Look – in order to be profitable, it’s estimated that John Carter would’ve had to have made around $700 million in theaters (it actually made $271 million). Unless it’s a monster hit on DVD/Blu-Ray – as in, an unprecedented smash – a sequel is not going to happen, like it or not.

    • it was just a badly made movie…no amount of marketing will change my mind on that.

    • No offense John Carter (books) weren’t that great. Perhaps as a nostalgia factor and given the date of their release it makes them kinda interesting but the story was pretty non existant. 90% of the books are fighting.

  10. my birthday is on the same day,yea nice birthday present,yipee:)

  11. Del Toro does have a point about the similarities. Prometheus seems to have a lot in common with Lovecraft.

  12. Saw The Avengers last Friday and before it was all Prometheus footage for June 1st in UK so am pre-bookibg. Can’t remember being so excited to see a film for years. Oh and The Avengers was bloody good as well allthough cinema was less than half full after it only being out a week.

  13. 20th Century Fox has confirmed Prometheus will be rated R for “sci-fi violence including some intense images, and brief language.”

    • … And the article’s been updated accordingly. ;-)

      • Boom!!!

  14. Despite being a HUGE HPL fan, I’ve never been too fired up about a “Mountains of Madness” movie. It’s a great book, but I don’t see it translating well to the screen (while reamining faithfull to the source material).

    One HPL story that Would go well on the screen is “Dreamquest of Unknown Kadath”. It’s a visual bonanza and really something Del Toro could sink his teeth into.

    I wish he’d get a wild hair to do THAT one! Nightgaunts?! Moon-beasts?! C’mon GdT! That’s a no-brainer!

  15. Plot/story is what makes a movie, not how graphic the violence is depicted. Rated R, as opposed to PG-13, means nothing, except that fewer, rather than more, people will see it.

    • I strongly disagree. There are many examples of movies where the R rating is specifically tied to the method of telling the story. Fight Club couldn’t be a PG-13 movie and have any impact; South Park: Bigger, Longer and Uncut was also entirely built an expectation of an R rating, and wouldn’t have been as entertaining with a PG-13 rating. In horror, especially, being able to push the boundaries of what is comfortable (and neither exclusively nor necessarily through violence) can earn you an R rating.

  16. I have NEVER understood what “brief language” is.

    It always conjures up images of dialog like the following:

    Elizabeth Shaw: “So, David, tell me, what do androids wear under their pants?”

    David: “Well, Miss Shaw, it depends on the android model… I personally am partial to boxers.”

    Elizabeth Shaw: “I don’t know why, but I somehow imagined you more as a commando type”.

    David: “Thank-you Miss Shaw… although, I am not anatomically correct which would make that particular choice pointless.”

    • I think that might be brief nudity, which itself could still just land it a PG-13. Strong language might not even be the reason for the R rating, I am guessing the sci-fi violence and graphic images are what earned the rating. Considering the original I don’t even know why this was ever in doubt even by the studio, Alien was considered terrifying in its day and I don’t think Ridley has mellowed that much over the years.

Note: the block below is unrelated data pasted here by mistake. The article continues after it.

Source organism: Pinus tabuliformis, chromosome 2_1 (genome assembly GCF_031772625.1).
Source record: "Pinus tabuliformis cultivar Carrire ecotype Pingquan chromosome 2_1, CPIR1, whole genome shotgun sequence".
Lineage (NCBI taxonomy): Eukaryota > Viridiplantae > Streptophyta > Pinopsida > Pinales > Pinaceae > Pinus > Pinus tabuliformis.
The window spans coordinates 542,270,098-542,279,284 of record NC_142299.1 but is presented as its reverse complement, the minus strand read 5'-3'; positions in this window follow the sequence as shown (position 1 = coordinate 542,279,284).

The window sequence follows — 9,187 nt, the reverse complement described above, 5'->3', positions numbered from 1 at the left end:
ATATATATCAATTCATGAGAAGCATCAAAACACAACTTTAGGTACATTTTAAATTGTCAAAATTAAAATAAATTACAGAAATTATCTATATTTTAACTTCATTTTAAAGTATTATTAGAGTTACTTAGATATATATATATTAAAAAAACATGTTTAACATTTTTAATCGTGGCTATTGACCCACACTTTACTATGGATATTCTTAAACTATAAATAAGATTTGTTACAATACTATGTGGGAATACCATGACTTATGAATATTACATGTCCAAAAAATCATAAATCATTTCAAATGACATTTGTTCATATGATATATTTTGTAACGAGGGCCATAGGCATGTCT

• actually there IS an MPAA rating descriptor “brief language”.

        • I have to look for that one next time I catch a movie, since I don’t know what they consider brief language at this point. They cure on basic cable now, so I don’t see why this is still an issue with movies. Granted they have come up with some weird ones lately like sci-fi violence, as opposed to straight scientific violence….

  17. Thank you FOX and Tom Rothman. You have done the right thing.

  18. Ridley was willing to bend to please studio suits
    and he tried his best to shoehorn Prometheus
    into a PG-13 but clearly he drew a line he
    would not cross and being Ridley Scot
    he does not have to cross that line.

  19. Meh. The whole rating system is a joke anyways. I just hope it’s a good movie worth my money.

  20. Ratings tend to change over time, the original ALIEN was also rated R, I have two copies of ALIEN, one is the 20th Anniversary Edition which clearly has an R rating.

    Now I own the ALIEN Quadrilogy and it now has an MA15 rating, so apparently what was so shocking back in 1979 to warrant an R rating is now, not quite so shocking.

    • The unfortunate thing these days is the internet spoiling everything. When the alien burst from the chest in the first alien people in theaters totally freaked out, some left, others spontaneously vomitted. It was glorious.

  21. I really like what you guys are up too. Such clever work and coverage!
    Keep up the amazing works guys I’ve incorporated you guys to blogroll.

  22. It isn’t that audiences rejected John Carter because after seeing
    imitators, they don’t want to see the original…

    It’s because John Carter was a pathetic, boring piece of s*** that I could not even sit through and had to shut off.

    Sick of people just ASSUMING that all movies are great and so the reasons
    they fail or succeed have to do with things other than the quality…